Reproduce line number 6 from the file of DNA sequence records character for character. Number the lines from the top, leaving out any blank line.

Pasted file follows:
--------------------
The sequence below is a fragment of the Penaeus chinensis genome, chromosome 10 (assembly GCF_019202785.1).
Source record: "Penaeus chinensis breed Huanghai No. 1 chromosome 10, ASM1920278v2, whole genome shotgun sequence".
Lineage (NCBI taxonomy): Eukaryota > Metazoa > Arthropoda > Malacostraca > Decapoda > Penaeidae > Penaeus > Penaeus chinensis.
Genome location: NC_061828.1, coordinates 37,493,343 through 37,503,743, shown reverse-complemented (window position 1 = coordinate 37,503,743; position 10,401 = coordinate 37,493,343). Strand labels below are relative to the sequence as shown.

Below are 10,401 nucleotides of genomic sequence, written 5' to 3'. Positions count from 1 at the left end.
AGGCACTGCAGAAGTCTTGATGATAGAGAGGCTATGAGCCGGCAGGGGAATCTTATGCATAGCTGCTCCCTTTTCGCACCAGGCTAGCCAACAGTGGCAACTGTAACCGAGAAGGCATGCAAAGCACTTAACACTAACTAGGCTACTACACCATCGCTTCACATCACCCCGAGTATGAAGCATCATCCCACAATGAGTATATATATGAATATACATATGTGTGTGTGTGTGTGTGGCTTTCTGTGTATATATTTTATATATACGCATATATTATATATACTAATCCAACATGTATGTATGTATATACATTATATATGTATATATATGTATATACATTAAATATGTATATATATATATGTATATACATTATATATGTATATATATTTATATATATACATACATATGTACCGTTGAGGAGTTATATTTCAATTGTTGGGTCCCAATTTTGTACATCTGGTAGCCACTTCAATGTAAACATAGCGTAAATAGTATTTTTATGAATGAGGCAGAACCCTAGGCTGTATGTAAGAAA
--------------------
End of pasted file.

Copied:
AGGCACTGCAGAAGTCTTGATGATAGAGAGGCTATGAGCCGGCAGGGGAATCTTATGCATAGCTGCTCCCTTTTCGCACCAGGCTAGCCAACAGTGGCAACTGTAACCGAGAAGGCATGCAAAGCACTTAACACTAACTAGGCTACTACACCATCGCTTCACATCACCCCGAGTATGAAGCATCATCCCACAATGAGTATATATATGAATATACATATGTGTGTGTGTGTGTGTGGCTTTCTGTGTATATATTTTATATATACGCATATATTATATATACTAATCCAACATGTATGTATGTATATACATTATATATGTATATATATGTATATACATTAAATATGTATATATATATATGTATATACATTATATATGTATATATATTTATATATATACATACATATGTACCGTTGAGGAGTTATATTTCAATTGTTGGGTCCCAATTTTGTACATCTGGTAGCCACTTCAATGTAAACATAGCGTAAATAGTATTTTTATGAATGAGGCAGAACCCTAGGCTGTATGTAAGAAA